The health benefits of flaxseeds are numerous that’s why it is one of the superfoods people rave about. They are surprisingly affordable and versatile in countless recipes. And, you don’t need to eat a ton of it to see the amazing benefits:
- Low in carb but high in fiber. Flaxseeds are loaded with both insoluble and soluble fiber which helps to detoxify the gut and keep you feeling full for longer. It can be helpful if you’re trying to lose excess weight or to minimize your sugar cravings.
- Chockfull of plant-based protein – Flaxseeds make a fantastic lean meat replacement for vegans. Also, the specific protein found in flaxseeds has been found to show improved immune function and tumor prevention properties.
- Antioxidants – Flaxseeds are an anti-aging and beautifying food, thanks to the lignans they contain. This specific antioxidant has been found to help against breast and prostate cancers as well as control cholesterol and blood sugar levels.
- Anti-inflammatory – You can count on flaxseeds to deliver that much-needed brain- and heart-boosting omega-3 fatty acids, particularly the anti-inflammatory Alpha-Linoleic Acid (ALA).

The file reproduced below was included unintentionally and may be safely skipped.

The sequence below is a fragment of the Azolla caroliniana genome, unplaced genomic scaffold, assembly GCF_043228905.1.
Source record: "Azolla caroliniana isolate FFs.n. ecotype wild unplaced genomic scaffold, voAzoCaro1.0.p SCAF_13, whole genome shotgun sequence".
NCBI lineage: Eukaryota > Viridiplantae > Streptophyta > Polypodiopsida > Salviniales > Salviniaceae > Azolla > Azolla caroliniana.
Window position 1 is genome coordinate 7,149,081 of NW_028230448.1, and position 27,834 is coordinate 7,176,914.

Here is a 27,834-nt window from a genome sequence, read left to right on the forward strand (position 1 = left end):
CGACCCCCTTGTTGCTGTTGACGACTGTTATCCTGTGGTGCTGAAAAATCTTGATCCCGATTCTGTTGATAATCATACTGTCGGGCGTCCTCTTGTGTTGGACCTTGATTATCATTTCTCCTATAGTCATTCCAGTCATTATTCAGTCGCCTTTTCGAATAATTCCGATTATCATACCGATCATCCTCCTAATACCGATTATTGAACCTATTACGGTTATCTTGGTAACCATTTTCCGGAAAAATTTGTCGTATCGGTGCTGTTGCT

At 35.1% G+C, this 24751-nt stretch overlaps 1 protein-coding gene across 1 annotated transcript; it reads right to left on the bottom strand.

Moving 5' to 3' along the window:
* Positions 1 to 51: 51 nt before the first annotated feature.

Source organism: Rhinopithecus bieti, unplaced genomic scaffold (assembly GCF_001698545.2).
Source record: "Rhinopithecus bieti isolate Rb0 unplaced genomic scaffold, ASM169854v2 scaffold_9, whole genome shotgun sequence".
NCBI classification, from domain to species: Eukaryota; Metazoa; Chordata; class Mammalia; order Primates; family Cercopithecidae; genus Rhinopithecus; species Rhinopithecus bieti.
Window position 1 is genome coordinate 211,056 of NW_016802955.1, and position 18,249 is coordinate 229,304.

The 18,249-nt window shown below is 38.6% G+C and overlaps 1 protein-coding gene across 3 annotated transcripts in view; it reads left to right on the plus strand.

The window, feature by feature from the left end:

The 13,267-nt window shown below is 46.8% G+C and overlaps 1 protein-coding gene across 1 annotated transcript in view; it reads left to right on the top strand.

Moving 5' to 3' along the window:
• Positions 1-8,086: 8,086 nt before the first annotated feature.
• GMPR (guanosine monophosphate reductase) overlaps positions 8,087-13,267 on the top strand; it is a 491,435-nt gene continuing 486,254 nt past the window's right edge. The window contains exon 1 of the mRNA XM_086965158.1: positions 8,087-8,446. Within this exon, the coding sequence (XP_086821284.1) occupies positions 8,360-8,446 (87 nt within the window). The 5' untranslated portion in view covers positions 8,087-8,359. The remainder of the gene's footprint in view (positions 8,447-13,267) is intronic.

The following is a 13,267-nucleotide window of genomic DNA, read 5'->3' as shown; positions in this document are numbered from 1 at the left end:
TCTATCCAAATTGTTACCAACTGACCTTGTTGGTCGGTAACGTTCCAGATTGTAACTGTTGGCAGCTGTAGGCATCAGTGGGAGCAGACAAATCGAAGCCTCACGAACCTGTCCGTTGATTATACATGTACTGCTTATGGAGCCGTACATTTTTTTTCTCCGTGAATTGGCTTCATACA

- Hormonal regulation – Loaded with phytoestrogen, flaxseeds are helpful for women who experience hormonal imbalances. The grains sweep off excess estrogen from the body, which can help women to avoid breast cancer and/or reduce tumors.
- Gluten-free – The number of suitable foods is limited to people with gluten allergies. Fortunately, flaxseeds are gluten-free. The grains form a mucilage when added to liquid, making them a useful substitute for eggs or any binding ingredient for both vegan and gluten-free recipes.
Flax is one of the oldest crops known to civilization. Its origin is believed to go back to ancient Egypt, where it was worshipped for its “magical properties.” Flaxseeds are said to help skin conditions, heal the intestines, improve energy, and boost overall health.
The Latin name of flax, Linum usitatissimum, translates to “very useful.” Also known as linseed or common flax, the fiber crop is used to make textile linen. Its oil (linseed oil) is used as a nutritional supplement as well as an ingredient in wood-finishing products.
A typical serving of flaxseeds is one tablespoon (7 grams), which contains:
- Calories: 37
- Carbs: 2g
- Fiber: 1.9g
- Protein: 1.3g
- Fat: 3g
- Saturated fat: 0.3g
- Monosaturated fat: 0.5g
- Polysaturated fat: 2.0g
- Omega-3 fatty acids: 1,597 mg
- Potassium: 2% of RDI
- Calcium: 2% of RDI
- Iron: 2% of RDI
- Vitamin B6: 2% of RDI
- Vitamin B1: 8% of RDI
- Folate: 2% of RDI
- Magnesium: 7% of RDI
- Phosphorus: 4% of RDI
Ways to eat flaxseed
Mild in flavor, flaxseed can easily be added to any recipe without affecting the taste. You can sprinkle some over your yogurt or overnight oats. Blend some in your favorite smoothie. Or, you can add ground flax seed (flax seed meal) to scrambled eggs and baked goodies.